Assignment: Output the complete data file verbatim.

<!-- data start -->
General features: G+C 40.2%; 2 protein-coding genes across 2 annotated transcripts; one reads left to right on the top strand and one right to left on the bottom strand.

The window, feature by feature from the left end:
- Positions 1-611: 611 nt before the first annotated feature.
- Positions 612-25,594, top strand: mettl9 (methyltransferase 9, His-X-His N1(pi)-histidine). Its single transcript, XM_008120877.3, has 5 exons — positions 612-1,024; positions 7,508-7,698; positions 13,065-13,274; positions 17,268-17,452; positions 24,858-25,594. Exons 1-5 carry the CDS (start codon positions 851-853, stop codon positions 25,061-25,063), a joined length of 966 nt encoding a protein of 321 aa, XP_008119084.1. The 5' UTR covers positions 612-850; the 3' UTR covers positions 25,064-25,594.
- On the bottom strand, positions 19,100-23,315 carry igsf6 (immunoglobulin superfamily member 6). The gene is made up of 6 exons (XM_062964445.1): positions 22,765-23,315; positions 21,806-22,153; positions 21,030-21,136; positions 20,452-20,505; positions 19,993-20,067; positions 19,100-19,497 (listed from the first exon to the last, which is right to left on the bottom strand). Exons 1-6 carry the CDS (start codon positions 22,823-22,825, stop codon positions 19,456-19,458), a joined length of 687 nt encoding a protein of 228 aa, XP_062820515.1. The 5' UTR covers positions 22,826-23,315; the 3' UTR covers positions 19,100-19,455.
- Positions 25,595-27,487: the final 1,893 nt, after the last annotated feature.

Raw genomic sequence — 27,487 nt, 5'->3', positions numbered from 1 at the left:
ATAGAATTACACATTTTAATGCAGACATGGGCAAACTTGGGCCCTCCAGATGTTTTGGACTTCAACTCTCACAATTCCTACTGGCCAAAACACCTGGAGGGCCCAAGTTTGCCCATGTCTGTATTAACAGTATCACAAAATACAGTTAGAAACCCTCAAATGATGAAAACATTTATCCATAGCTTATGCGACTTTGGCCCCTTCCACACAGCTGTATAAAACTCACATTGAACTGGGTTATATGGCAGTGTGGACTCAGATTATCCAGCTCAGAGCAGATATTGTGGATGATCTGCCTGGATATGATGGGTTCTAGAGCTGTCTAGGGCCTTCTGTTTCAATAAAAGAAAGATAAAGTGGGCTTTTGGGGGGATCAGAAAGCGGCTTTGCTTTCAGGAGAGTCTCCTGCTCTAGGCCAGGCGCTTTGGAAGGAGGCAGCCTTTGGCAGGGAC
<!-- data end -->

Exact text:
General features: G+C 40.2%; 2 protein-coding genes across 2 annotated transcripts; one reads left to right on the top strand and one right to left on the bottom strand.

The window, feature by feature from the left end:
- Positions 1-611: 611 nt before the first annotated feature.
- Positions 612-25,594, top strand: mettl9 (methyltransferase 9, His-X-His N1(pi)-histidine). Its single transcript, XM_008120877.3, has 5 exons — positions 612-1,024; positions 7,508-7,698; positions 13,065-13,274; positions 17,268-17,452; positions 24,858-25,594. Exons 1-5 carry the CDS (start codon positions 851-853, stop codon positions 25,061-25,063), a joined length of 966 nt encoding a protein of 321 aa, XP_008119084.1. The 5' UTR covers positions 612-850; the 3' UTR covers positions 25,064-25,594.
- On the bottom strand, positions 19,100-23,315 carry igsf6 (immunoglobulin superfamily member 6). The gene is made up of 6 exons (XM_062964445.1): positions 22,765-23,315; positions 21,806-22,153; positions 21,030-21,136; positions 20,452-20,505; positions 19,993-20,067; positions 19,100-19,497 (listed from the first exon to the last, which is right to left on the bottom strand). Exons 1-6 carry the CDS (start codon positions 22,823-22,825, stop codon positions 19,456-19,458), a joined length of 687 nt encoding a protein of 228 aa, XP_062820515.1. The 5' UTR covers positions 22,826-23,315; the 3' UTR covers positions 19,100-19,455.
- Positions 25,595-27,487: the final 1,893 nt, after the last annotated feature.

Raw genomic sequence — 27,487 nt, 5'->3', positions numbered from 1 at the left:
ATAGAATTACACATTTTAATGCAGACATGGGCAAACTTGGGCCCTCCAGATGTTTTGGACTTCAACTCTCACAATTCCTACTGGCCAAAACACCTGGAGGGCCCAAGTTTGCCCATGTCTGTATTAACAGTATCACAAAATACAGTTAGAAACCCTCAAATGATGAAAACATTTATCCATAGCTTATGCGACTTTGGCCCCTTCCACACAGCTGTATAAAACTCACATTGAACTGGGTTATATGGCAGTGTGGACTCAGATTATCCAGCTCAGAGCAGATATTGTGGATGATCTGCCTGGATATGATGGGTTCTAGAGCTGTCTAGGGCCTTCTGTTTCAATAAAAGAAAGATAAAGTGGGCTTTTGGGGGGATCAGAAAGCGGCTTTGCTTTCAGGAGAGTCTCCTGCTCTAGGCCAGGCGCTTTGGAAGGAGGCAGCCTTTGGCAGGGAC